Researchers from MIT’s Computer Science and Artificial Intelligence Laboratory (CSAIL) have announced a breakthrough in their robotics research. The team is presenting the Dense Object Nets (DON) method, a new system that they say will one day make robots useful in home and office situations.

The system uses computer vision to enable robots to understand and manipulate objects as well as find and detect an item in clutter. According to the researchers, this type of dexterity has only been available to humans, until now.


“Many approaches to manipulation can’t identify specific parts of an object across the many orientations that object may encounter,” said Lucas Manuelli,  PhD student and one of the researchers of the project. “For example, existing algorithms would be unable to grasp a mug by its handle, especially if the mug could be in multiple orientations, like upright, or on its side.”

The researchers believe this type of system would be beneficial to companies like Amazon and Walmart who have multiple items in their warehouses. The robots will also be able to successfully grab specific parts of an object without ever having seen the object before such as a shoe and the tongue of that shoe, the researchers explained.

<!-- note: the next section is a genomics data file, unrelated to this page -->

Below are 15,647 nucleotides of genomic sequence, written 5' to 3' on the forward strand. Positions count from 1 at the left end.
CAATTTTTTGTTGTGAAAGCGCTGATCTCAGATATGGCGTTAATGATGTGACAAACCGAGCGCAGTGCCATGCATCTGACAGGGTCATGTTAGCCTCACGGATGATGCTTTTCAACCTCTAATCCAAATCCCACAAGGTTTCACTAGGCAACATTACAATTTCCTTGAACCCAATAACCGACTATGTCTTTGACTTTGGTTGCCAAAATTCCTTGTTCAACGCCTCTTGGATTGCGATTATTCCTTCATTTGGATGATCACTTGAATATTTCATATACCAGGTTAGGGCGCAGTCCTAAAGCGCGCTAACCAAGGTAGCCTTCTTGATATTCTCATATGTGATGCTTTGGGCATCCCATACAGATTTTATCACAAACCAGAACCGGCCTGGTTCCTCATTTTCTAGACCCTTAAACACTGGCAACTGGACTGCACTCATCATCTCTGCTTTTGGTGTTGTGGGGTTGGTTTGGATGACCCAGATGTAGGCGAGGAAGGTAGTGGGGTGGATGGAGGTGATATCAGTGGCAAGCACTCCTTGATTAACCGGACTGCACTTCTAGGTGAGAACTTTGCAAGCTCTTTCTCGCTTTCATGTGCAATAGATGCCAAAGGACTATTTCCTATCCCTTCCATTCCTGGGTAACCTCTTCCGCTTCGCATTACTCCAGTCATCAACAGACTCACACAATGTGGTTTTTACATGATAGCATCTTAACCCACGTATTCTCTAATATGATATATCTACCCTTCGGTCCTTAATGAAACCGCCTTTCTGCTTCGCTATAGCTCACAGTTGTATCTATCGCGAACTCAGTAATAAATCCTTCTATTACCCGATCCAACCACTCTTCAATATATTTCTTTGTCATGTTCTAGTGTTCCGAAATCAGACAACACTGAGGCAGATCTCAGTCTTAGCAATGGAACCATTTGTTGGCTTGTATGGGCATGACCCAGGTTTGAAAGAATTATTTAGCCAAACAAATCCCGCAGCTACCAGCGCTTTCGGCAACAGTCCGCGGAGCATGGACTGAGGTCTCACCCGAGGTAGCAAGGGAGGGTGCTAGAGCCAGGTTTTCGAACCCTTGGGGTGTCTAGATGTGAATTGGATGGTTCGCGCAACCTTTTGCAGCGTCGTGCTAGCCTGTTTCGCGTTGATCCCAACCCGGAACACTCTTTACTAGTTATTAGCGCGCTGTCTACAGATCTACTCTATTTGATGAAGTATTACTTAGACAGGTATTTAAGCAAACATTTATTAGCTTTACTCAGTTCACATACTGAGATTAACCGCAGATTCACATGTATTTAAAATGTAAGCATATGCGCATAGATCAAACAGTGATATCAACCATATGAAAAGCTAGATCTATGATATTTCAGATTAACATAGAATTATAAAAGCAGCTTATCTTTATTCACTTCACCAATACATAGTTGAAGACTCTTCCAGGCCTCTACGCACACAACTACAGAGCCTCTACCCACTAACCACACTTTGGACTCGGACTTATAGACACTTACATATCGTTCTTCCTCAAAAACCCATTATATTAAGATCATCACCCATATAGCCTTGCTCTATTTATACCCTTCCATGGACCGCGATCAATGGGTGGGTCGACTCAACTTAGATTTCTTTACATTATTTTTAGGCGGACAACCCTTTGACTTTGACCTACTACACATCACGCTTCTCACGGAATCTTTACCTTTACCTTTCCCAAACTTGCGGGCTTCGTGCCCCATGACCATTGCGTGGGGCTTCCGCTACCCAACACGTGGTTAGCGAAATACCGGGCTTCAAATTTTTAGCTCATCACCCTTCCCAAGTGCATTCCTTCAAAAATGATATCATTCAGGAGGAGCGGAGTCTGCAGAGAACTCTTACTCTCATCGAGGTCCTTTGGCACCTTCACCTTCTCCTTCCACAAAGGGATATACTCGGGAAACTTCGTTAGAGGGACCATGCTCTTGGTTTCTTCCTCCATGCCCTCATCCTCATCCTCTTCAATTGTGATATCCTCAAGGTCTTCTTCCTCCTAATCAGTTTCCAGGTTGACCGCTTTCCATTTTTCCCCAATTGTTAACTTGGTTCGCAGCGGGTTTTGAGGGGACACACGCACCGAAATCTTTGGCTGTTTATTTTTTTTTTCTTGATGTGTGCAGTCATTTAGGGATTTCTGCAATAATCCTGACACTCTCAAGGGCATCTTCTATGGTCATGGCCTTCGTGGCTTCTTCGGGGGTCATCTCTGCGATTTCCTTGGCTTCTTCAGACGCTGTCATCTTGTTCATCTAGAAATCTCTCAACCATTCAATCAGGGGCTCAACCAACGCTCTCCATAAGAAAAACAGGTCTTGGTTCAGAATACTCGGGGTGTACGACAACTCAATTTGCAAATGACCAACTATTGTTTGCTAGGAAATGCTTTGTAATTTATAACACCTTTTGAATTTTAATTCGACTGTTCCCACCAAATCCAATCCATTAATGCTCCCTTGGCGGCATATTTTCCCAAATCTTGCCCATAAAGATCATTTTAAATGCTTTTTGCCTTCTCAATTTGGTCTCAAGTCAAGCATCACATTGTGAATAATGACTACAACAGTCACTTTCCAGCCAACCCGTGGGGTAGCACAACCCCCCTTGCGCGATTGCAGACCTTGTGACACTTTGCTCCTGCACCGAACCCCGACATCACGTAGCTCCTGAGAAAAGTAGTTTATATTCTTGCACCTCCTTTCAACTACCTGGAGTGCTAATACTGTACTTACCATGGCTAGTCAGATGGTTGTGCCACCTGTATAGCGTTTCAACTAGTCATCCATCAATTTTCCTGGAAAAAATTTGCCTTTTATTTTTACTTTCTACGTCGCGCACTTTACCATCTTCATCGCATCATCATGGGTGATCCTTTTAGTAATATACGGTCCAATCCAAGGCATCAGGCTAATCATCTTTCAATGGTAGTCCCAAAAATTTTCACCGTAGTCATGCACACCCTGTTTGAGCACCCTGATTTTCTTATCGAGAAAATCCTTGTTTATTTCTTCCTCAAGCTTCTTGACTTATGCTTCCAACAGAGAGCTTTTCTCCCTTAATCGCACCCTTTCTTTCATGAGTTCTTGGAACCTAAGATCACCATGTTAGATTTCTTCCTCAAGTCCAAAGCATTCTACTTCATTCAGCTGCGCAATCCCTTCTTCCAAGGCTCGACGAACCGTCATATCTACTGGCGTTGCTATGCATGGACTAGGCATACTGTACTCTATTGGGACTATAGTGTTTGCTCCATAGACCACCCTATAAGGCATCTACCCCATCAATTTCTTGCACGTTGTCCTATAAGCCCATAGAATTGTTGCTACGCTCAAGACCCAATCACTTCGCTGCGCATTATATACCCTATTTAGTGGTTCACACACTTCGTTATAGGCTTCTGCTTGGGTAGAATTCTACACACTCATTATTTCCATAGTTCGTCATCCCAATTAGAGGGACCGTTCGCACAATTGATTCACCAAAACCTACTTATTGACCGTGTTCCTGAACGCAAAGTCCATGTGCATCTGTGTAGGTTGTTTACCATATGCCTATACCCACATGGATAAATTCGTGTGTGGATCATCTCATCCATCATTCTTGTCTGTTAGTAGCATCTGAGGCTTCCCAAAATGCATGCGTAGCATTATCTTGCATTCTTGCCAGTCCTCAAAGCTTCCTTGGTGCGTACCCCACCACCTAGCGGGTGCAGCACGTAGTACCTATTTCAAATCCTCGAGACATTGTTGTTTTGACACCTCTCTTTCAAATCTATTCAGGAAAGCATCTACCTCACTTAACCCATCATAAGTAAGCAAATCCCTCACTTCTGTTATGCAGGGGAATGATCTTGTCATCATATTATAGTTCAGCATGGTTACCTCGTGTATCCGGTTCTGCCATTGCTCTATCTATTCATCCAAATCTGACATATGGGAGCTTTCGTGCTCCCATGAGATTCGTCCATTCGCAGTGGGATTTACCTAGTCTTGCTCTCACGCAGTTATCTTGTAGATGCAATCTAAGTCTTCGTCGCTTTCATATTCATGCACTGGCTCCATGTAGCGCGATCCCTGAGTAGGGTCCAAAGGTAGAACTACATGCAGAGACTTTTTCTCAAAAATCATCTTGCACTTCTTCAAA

In addition to manufacturing use cases, the researchers see this type of system being successful in a home environment for uses such as cleaning up a house or putting dishes away.

While robot grasping has been researched extensively throughout the industry, the MIT CSAIL researchers explained their approach uses self-supervised learning while common approaches focus on task-specific learning or general grasping algorithms. According to the researchers, task-specific learning makes it hard to generalize other tasks and general grasping isn’t specific enough.

The DON system differs in that it provides a “series of coordinates on a given object” similarly to a visual roadmap in order to help the robot understand.

“In factories robots often need complex part feeders to work reliably,” said Pete Florence, PhD student and lead author of the team’s paper. “But a system like this that can understand objects’ orientations could just take a picture and be able to grasp and adjust the object accordingly.”